Response to Letter by Di Legge et al
Di Legge and colleagues suggest that modifying conventional vascular risk factors (RF) as well as lifestyle habits may influence migraine outcome, and the lack of control on this variable may have interfered with the effect of patent foramen ovale closure in our study. In support of this contention they quote the higher load of vascular RF found in controls.
The reported increased frequency of vascular RF in migraineurs with aura1 is intriguing and somewhat misleading inasmuch as some of them such as hypertension, use of contraceptives and smoking might themselves be triggers of migraine attacks in migraineurs with aura and hence increase the likelihood of self-reported migraine. Moreover, although theoretically appealing, to the best of our knowledge there is no evidence supporting the notion that modifying vascular risk factors may alter migraine course to an extent comparable with that found in our patients, except, perhaps the abstention from recognized trigger foodstuff. Finally, the quoted higher frequency of risk factors in controls in our study applies only to patients who had had a stroke, because between controls and patients subjected to closure but with no previous history of stroke there was no difference whatsoever. On the other hand, there is no a priori reason to believe that patients in the control group were treated differently with respect to the interventional cohort in terms of behavioral counseling or therapeutic monitoring.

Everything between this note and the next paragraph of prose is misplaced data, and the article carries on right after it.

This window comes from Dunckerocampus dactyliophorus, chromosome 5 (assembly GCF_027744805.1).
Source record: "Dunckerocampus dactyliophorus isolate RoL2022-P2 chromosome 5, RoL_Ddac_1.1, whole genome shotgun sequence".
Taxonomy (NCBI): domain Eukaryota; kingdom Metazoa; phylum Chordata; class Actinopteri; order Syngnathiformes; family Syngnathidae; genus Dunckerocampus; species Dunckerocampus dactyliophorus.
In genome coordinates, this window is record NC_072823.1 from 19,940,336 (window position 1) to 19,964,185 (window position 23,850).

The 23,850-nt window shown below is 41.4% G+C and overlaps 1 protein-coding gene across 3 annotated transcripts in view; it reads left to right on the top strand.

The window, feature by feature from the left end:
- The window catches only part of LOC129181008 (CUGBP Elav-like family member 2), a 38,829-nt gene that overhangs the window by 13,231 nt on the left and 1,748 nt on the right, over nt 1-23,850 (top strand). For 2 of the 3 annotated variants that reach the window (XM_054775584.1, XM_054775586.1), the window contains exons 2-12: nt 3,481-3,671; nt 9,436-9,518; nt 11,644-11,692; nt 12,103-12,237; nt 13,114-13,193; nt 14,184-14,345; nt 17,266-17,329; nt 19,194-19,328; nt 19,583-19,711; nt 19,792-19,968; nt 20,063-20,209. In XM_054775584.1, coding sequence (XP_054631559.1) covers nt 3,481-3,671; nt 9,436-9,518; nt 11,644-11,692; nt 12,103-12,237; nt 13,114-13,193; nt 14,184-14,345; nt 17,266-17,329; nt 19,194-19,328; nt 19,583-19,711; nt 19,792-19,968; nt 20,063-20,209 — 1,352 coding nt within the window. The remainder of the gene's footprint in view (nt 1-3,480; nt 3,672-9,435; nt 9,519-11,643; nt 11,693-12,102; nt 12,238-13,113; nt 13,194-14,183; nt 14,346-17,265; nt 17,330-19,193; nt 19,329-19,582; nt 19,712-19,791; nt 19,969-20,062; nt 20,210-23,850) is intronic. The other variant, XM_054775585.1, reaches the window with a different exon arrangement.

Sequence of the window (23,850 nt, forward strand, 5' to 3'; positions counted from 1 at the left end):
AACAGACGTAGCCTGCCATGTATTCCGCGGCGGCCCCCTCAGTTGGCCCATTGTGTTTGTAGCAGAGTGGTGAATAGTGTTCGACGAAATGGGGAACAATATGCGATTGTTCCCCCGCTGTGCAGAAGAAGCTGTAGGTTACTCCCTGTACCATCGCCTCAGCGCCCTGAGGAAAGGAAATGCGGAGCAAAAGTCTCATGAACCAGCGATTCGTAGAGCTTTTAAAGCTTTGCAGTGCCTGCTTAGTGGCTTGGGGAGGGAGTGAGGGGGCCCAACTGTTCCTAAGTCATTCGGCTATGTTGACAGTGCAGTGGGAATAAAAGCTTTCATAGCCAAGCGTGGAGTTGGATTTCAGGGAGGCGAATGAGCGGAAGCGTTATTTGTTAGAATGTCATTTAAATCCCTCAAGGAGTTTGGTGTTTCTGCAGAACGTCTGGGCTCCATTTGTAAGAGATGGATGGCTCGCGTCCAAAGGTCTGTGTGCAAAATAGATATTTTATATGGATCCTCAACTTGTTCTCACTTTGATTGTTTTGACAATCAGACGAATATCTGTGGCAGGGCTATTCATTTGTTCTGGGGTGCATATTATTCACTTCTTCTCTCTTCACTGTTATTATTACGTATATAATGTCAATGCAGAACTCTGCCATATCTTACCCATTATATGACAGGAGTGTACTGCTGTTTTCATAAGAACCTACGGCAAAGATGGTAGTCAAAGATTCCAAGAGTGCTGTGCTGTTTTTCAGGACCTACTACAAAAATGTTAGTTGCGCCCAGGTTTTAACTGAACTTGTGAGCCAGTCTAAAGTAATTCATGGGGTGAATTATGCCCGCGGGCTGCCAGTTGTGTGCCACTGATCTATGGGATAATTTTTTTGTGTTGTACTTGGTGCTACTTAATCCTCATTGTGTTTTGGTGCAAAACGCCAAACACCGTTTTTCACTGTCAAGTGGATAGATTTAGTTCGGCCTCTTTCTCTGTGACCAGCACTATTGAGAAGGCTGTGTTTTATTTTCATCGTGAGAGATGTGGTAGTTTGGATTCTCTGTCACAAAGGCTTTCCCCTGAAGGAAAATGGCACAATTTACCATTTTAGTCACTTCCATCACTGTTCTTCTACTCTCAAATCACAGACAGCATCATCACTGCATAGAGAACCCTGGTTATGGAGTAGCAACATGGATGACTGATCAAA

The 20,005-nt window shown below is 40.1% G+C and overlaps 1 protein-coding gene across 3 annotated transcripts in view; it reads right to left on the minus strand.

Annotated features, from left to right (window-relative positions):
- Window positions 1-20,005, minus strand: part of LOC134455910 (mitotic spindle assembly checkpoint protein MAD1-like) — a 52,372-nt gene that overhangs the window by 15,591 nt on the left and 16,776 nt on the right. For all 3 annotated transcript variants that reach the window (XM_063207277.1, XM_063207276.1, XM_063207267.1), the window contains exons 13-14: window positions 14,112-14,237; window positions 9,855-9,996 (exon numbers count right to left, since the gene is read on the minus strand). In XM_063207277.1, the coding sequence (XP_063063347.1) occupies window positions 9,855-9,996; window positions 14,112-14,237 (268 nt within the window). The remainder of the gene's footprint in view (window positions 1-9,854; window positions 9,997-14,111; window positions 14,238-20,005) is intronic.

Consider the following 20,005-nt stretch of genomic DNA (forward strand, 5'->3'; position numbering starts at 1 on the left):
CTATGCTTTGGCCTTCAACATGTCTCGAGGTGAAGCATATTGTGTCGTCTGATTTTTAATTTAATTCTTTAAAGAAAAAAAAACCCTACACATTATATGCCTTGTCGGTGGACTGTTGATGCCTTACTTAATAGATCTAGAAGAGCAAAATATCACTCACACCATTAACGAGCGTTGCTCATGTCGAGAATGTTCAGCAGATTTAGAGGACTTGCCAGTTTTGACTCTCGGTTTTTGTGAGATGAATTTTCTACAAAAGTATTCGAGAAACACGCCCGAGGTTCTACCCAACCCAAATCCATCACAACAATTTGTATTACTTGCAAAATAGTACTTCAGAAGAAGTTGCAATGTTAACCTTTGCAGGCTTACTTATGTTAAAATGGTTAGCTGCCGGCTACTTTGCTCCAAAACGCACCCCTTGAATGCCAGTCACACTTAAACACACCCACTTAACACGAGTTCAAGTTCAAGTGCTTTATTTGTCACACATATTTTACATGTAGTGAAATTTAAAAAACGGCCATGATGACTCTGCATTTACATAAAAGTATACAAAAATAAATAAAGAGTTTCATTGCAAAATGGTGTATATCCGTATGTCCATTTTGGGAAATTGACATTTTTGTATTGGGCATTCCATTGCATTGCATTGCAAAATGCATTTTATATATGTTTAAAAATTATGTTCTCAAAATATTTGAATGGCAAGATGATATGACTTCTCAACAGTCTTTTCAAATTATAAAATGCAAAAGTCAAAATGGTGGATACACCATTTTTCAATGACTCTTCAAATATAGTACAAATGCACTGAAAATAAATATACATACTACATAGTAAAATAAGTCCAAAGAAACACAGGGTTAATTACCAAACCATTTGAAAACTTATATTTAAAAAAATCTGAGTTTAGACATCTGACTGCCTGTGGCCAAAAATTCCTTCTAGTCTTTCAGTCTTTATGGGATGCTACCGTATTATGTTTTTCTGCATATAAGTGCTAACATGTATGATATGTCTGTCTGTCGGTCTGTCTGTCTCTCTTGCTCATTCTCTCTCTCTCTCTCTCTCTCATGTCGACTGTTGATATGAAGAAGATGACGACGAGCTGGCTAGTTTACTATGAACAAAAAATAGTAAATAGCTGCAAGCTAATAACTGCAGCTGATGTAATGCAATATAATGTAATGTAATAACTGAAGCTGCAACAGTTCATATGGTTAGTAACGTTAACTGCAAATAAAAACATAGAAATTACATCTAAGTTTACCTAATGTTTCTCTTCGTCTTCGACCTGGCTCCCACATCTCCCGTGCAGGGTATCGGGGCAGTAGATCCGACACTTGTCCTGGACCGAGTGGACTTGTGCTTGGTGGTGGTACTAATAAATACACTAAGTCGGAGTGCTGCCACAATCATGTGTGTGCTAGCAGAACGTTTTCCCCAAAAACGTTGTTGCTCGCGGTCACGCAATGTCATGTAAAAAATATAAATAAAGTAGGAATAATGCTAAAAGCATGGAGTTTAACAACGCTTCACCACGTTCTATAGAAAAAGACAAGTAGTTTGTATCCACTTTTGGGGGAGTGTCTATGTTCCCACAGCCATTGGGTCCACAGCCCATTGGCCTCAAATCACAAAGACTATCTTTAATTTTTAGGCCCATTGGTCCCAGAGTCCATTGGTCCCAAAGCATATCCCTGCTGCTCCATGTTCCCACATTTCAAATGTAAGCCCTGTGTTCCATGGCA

Therefore, although admitting that in general terms migraine treatment should be comprehensive, including counseling for a healthy behavior, we do not think that the lack of control on this aspect of treatment have played any significant role in explaining our results.